Though the growing awareness is promising, it still remains a formidable task to achieve a stable level of sustainability not only in college campuses, but also across South Korea. Though Yonsei University has been doing its part in promoting sustainable development—through launching the IGEE, the SDC major and fostering student-led programs such as the SDP— Professor Yoon expressed that it has been difficult to get the ball rolling elsewhere. “The current Moon administration has been focusing on other issues such as North Korean relations, real estate stability and youth unemployment. Although it is aware that sustainable development needs to be prioritized, the administration hasn’t really been able to push it. Since the government is not pushing it, universities can’t really get the motion going.”
Furthermore, limitations lie intrinsically within the South Korean culture. A key aspect of sustainable development is cooperation, yet in South Korea, students are often nurtured to be the opposite of cooperative: highly competitive. Professor Yoon emphasized that it takes time to change the students’ mentality and improve the whole education system. In fact, following the announcement by the United Nations Educational, Scientific and Cultural Organization (UNESCO), which set 2005-2014 as a decade for education in sustainable development, the South Korean government has been giving teachers the freedom to incorporate sustainability in their syllabus. However, it is yet to lead to a groundbreaking change, as UNESCO reports in “Global Education Monitoring Report of 2016” that “only 29% of Korean teachers incorporated sustainability in their courses.”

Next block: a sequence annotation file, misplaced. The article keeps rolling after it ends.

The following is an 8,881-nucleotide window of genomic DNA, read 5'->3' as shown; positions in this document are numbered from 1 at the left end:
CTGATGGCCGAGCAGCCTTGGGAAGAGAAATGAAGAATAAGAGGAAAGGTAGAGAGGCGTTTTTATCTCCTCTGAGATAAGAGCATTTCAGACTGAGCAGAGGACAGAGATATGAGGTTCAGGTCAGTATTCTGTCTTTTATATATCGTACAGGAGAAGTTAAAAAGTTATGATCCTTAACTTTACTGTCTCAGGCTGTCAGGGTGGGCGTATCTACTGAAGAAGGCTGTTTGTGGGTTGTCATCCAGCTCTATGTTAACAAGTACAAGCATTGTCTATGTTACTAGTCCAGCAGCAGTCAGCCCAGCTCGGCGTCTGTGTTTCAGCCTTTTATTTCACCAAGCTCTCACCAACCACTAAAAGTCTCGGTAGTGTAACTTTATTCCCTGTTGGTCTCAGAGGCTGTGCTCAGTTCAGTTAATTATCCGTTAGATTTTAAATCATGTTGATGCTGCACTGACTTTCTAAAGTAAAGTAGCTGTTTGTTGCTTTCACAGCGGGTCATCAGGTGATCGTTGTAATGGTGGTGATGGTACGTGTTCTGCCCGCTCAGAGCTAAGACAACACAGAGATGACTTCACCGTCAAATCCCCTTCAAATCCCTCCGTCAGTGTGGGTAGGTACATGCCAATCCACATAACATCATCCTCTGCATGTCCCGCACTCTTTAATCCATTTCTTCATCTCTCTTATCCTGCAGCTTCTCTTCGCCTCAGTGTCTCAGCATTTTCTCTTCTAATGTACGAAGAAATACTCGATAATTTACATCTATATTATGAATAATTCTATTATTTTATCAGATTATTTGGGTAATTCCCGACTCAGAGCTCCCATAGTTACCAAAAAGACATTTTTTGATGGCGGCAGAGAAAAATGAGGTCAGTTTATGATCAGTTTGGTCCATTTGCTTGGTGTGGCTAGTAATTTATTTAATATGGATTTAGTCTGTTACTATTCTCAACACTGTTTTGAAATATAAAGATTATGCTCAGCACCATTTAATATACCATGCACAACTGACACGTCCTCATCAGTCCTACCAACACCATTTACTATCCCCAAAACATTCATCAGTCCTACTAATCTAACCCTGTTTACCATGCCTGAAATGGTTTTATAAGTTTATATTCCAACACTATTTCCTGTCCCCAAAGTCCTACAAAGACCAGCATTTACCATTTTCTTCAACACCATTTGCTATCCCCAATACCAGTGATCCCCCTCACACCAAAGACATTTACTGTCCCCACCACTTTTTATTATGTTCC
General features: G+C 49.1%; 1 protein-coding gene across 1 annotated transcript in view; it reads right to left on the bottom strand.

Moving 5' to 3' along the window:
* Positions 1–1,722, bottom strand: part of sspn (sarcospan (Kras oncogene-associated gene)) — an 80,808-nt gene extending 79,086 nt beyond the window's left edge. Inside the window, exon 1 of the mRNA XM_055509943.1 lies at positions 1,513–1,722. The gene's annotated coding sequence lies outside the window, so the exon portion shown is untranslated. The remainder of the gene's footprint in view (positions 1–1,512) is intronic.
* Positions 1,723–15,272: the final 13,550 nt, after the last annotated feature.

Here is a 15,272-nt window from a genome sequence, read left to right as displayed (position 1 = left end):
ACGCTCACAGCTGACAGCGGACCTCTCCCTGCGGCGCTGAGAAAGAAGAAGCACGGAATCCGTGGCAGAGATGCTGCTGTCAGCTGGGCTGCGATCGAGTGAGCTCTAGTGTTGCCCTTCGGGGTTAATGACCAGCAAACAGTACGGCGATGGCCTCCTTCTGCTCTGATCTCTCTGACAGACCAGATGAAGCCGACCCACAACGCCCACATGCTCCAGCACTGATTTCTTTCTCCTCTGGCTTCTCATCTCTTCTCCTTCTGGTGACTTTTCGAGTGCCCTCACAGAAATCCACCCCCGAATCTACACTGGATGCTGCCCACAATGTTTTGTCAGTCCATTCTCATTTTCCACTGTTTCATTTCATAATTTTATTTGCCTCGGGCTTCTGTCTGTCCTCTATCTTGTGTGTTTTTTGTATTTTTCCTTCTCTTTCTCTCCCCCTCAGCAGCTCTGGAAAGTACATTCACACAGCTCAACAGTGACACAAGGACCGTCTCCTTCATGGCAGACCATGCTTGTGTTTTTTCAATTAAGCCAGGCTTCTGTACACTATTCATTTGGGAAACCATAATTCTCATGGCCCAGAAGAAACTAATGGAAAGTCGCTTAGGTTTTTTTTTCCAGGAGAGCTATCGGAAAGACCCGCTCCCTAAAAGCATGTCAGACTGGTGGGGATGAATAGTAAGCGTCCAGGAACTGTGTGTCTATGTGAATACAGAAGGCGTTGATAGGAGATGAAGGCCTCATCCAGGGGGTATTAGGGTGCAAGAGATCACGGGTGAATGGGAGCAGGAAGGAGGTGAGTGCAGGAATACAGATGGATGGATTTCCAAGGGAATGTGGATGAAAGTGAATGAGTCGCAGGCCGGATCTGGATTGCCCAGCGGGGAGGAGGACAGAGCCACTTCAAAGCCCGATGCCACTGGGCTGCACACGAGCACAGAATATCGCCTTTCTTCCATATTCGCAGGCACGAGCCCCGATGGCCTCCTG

“It is not obligatory, it is not something that we can really force,” Professor Yoon commented, sharing her concern in the relative inactivity among the Korean public. The level of improvement within Yonsei University, and to some extent South Korea, has been apparent. Yet, as the issues of climate change, human rights, food scarcity and so much more grow pressing every day, there still remain questions to be answered to see the ideal, sustainable future.
 
*MDGs: Eight international development goals established in 2000 with the aim of being achieved by 2015
**Webinar: Short for Web-based seminar; A webinar is a presentation, lecture, workshop or seminar that is transmitted over the Web using video conferencing software.